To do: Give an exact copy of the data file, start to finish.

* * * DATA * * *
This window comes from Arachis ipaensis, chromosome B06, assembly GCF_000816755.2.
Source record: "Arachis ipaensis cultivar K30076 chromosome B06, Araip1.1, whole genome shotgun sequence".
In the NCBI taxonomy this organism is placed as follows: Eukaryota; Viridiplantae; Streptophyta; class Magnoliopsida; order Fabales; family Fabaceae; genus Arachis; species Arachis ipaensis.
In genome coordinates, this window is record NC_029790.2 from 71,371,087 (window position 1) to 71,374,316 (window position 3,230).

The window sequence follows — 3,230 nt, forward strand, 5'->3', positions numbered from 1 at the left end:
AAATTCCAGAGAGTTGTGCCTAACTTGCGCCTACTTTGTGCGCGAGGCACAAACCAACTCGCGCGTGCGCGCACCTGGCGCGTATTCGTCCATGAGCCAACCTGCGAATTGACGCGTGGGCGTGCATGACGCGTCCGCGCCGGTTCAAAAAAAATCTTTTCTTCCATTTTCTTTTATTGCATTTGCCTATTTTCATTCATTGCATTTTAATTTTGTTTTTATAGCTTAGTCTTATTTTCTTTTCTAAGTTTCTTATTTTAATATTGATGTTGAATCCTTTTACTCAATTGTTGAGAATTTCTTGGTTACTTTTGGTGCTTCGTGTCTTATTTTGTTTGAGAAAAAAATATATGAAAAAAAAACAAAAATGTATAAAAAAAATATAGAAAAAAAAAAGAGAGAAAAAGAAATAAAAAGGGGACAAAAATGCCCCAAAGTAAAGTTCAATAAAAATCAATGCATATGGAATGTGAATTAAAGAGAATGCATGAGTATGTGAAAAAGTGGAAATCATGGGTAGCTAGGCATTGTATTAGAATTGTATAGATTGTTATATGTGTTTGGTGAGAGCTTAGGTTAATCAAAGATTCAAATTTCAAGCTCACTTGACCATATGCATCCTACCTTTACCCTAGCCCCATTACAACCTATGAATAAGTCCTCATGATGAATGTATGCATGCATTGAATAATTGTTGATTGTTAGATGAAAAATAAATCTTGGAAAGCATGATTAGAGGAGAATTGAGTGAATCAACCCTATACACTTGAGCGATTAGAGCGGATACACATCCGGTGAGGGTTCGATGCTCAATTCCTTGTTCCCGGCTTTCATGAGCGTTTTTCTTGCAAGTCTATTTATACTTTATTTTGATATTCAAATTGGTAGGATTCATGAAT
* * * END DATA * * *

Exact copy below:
This window comes from Arachis ipaensis, chromosome B06, assembly GCF_000816755.2.
Source record: "Arachis ipaensis cultivar K30076 chromosome B06, Araip1.1, whole genome shotgun sequence".
In the NCBI taxonomy this organism is placed as follows: Eukaryota; Viridiplantae; Streptophyta; class Magnoliopsida; order Fabales; family Fabaceae; genus Arachis; species Arachis ipaensis.
In genome coordinates, this window is record NC_029790.2 from 71,371,087 (window position 1) to 71,374,316 (window position 3,230).

The window sequence follows — 3,230 nt, forward strand, 5'->3', positions numbered from 1 at the left end:
AAATTCCAGAGAGTTGTGCCTAACTTGCGCCTACTTTGTGCGCGAGGCACAAACCAACTCGCGCGTGCGCGCACCTGGCGCGTATTCGTCCATGAGCCAACCTGCGAATTGACGCGTGGGCGTGCATGACGCGTCCGCGCCGGTTCAAAAAAAATCTTTTCTTCCATTTTCTTTTATTGCATTTGCCTATTTTCATTCATTGCATTTTAATTTTGTTTTTATAGCTTAGTCTTATTTTCTTTTCTAAGTTTCTTATTTTAATATTGATGTTGAATCCTTTTACTCAATTGTTGAGAATTTCTTGGTTACTTTTGGTGCTTCGTGTCTTATTTTGTTTGAGAAAAAAATATATGAAAAAAAAACAAAAATGTATAAAAAAAATATAGAAAAAAAAAAGAGAGAAAAAGAAATAAAAAGGGGACAAAAATGCCCCAAAGTAAAGTTCAATAAAAATCAATGCATATGGAATGTGAATTAAAGAGAATGCATGAGTATGTGAAAAAGTGGAAATCATGGGTAGCTAGGCATTGTATTAGAATTGTATAGATTGTTATATGTGTTTGGTGAGAGCTTAGGTTAATCAAAGATTCAAATTTCAAGCTCACTTGACCATATGCATCCTACCTTTACCCTAGCCCCATTACAACCTATGAATAAGTCCTCATGATGAATGTATGCATGCATTGAATAATTGTTGATTGTTAGATGAAAAATAAATCTTGGAAAGCATGATTAGAGGAGAATTGAGTGAATCAACCCTATACACTTGAGCGATTAGAGCGGATACACATCCGGTGAGGGTTCGATGCTCAATTCCTTGTTCCCGGCTTTCATGAGCGTTTTTCTTGCAAGTCTATTTATACTTTATTTTGATATTCAAATTGGTAGGATTCATGAAT